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Mortgage Q&A: Egypt’s boil affects U.S. financially
Question of the Day
Watching the crisis in Egypt unfold, many Americans are wondering about the final outcome. Indeed, Egyptian President Hosni Mubarak and his government have been a strong Middle East ally for more than 20 years. But that doesn’t make Mubarak a good guy when it comes to human rights. The Egyptian people are fed up and perhaps rightly so.
Our government is urging a transition of political power through the democratic process. Such an outcome certainly would be in the best interests of the United States. On the other end of the spectrum, if power is seized by a group of radical Islamists, the stability of the Middle East could worsen and the economic recovery the world is hoping to see might stall.
Having said that, what might we, as American consumers, expect from our own economic point of view from the Egyptian crisis?
First, investing in international and global mutual funds always carries political risk. I noticed in the headlines last week that the Nile Pan Africa fund, which is an open-ended fund that invests in the African continent, was down 7 percent from Jan. 13 to Feb. 3. It also was noted that just 8 percent of the fund’s assets are in the Egyptian market.
Second, energy prices can go wild during times of political unrest in the Middle East. Oil prices spiked as soon as the riots began. This ultimately can affect our cost of getting to and from work every day.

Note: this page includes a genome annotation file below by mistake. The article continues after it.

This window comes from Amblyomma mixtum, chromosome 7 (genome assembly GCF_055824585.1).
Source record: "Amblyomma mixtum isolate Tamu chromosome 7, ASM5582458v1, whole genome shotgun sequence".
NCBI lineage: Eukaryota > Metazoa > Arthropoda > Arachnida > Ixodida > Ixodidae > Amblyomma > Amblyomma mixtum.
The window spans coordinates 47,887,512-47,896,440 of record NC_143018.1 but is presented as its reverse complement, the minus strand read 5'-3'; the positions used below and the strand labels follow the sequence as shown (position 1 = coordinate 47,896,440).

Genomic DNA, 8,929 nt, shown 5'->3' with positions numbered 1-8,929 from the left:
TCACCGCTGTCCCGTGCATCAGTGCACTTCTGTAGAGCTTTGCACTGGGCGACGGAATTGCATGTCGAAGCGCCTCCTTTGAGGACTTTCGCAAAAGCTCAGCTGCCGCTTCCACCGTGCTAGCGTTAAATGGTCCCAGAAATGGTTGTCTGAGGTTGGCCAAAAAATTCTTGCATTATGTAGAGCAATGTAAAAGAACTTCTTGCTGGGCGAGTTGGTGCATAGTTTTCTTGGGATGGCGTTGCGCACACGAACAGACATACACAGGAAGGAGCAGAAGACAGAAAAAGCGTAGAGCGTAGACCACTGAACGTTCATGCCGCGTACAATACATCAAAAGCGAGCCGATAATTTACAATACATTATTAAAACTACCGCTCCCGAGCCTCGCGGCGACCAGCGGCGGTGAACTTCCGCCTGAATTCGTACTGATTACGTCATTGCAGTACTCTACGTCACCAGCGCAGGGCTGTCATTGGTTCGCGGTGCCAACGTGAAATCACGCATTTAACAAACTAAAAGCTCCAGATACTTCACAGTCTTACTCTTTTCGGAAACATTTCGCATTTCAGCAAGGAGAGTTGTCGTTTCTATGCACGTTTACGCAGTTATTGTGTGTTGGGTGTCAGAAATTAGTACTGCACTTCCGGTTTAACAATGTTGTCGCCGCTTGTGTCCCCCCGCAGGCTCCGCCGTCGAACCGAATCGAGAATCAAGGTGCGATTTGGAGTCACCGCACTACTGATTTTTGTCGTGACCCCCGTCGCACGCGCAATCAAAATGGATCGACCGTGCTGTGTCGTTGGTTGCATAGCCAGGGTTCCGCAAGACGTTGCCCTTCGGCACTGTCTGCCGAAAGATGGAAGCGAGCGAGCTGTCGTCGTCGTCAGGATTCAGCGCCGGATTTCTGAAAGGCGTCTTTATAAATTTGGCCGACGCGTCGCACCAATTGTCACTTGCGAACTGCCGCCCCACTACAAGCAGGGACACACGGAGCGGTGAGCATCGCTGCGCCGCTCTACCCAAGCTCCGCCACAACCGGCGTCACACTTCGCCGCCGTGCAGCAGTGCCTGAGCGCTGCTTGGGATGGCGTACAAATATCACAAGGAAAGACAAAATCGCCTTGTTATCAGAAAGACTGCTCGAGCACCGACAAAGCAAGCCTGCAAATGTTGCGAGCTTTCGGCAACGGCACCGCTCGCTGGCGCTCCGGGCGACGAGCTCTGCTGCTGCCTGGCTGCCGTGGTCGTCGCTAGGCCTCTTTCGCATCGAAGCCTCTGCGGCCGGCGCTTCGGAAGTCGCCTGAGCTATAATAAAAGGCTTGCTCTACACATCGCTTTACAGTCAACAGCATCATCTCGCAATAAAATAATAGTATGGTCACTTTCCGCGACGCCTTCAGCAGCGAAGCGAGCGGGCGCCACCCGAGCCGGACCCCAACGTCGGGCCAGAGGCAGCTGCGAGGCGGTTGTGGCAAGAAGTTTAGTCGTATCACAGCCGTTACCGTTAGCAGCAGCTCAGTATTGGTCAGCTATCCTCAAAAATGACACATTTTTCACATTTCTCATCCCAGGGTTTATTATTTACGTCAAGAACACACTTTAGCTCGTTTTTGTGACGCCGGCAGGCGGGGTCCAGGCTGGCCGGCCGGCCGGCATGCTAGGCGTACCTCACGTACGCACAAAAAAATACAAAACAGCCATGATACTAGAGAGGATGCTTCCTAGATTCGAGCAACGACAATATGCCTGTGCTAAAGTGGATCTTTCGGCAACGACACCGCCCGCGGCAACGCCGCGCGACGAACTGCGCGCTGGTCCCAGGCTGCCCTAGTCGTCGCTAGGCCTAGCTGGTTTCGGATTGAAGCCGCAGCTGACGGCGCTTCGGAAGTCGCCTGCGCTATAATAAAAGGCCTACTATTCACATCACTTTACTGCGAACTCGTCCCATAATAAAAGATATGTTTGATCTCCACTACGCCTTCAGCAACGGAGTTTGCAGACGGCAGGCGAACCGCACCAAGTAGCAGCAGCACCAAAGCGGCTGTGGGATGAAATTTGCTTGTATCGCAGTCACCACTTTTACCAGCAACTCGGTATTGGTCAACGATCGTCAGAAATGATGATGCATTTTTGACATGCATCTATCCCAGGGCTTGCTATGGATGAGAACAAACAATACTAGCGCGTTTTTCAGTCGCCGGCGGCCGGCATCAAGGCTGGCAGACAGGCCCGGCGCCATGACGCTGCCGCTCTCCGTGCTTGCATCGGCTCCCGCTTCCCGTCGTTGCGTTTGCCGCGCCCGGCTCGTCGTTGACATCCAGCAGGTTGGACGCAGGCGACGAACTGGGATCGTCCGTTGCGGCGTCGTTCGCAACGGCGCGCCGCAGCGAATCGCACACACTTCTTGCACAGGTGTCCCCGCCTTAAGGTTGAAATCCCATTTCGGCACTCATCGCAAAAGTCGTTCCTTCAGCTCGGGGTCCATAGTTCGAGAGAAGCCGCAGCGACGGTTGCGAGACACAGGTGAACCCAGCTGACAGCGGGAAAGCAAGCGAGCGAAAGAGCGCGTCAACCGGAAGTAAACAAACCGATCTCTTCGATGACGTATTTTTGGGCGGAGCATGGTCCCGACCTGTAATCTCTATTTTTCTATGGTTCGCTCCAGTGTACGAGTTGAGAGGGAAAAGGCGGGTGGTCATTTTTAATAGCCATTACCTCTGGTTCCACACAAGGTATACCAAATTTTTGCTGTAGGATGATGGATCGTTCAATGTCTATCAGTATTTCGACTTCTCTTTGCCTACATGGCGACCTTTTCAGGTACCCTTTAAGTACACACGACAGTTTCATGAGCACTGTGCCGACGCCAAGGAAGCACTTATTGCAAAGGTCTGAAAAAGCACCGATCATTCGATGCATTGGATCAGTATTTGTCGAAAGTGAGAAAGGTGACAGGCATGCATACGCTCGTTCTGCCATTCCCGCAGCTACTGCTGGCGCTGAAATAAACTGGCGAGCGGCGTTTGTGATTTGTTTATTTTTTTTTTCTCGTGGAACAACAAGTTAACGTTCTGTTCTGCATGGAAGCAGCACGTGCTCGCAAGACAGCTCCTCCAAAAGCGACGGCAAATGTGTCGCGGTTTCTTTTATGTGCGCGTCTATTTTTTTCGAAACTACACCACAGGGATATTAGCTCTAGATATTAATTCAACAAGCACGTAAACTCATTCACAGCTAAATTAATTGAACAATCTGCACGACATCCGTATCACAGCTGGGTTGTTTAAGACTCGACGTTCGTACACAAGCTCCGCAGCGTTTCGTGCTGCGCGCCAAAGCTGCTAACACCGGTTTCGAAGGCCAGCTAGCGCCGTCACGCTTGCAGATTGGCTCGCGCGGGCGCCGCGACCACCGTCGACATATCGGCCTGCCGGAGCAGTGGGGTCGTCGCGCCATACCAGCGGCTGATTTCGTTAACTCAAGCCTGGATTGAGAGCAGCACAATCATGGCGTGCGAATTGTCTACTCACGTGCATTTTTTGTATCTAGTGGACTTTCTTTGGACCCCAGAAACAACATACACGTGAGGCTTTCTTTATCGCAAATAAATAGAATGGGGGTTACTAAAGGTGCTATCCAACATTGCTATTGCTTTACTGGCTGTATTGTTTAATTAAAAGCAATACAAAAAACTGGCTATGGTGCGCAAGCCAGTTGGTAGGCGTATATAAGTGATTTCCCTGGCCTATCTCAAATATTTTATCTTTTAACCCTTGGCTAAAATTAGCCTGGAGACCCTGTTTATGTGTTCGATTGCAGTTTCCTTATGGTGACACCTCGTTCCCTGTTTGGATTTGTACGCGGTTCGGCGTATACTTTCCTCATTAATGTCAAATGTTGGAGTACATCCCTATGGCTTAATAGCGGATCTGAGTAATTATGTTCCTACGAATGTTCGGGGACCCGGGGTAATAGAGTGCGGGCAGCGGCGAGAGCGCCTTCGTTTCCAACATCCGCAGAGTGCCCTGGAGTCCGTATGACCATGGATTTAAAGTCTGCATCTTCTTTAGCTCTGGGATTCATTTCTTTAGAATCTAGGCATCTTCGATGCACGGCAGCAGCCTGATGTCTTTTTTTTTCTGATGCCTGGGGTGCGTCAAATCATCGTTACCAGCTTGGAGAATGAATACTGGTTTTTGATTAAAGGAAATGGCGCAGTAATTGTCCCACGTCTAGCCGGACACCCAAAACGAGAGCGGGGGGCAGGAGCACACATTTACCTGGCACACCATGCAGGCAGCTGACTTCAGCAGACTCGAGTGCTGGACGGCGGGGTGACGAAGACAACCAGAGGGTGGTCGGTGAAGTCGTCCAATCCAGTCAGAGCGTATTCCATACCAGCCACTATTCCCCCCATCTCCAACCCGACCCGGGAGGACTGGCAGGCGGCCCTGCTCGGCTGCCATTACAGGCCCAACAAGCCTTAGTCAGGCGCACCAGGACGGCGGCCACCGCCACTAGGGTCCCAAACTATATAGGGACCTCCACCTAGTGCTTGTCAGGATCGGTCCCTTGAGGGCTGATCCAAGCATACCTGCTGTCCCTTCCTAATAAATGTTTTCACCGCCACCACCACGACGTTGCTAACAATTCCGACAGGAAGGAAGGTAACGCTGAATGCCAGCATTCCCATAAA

Third, it’s good to look at interest rates. One might wonder how political turmoil in a faraway country could affect U.S. interest rates, including mortgage rates. On the one hand, rates could fall because of the “flight to quality” effect. Individual, institutional and government investors have money invested all over the planet. In times of regional or global crisis, international investors often pour money into U.S. Treasury bonds because they still are perceived to be, and very likely are, the safest place to put money.
A strong demand for U.S. Treasuries raises the price and lowers the yield, resulting in lower interest rates across the board.
On the other hand, the Egyptian crisis could cause inflation - or the perception of inflation - especially if oil prices jump. Investors pull their money out of Treasury bonds during periods of inflation. This would cause the prices to drop and rates to rise.
Meanwhile, a weak American housing market is in the background while this situation plays out. The outcome of the Egyptian crisis could, indeed, significantly affect all Americans.
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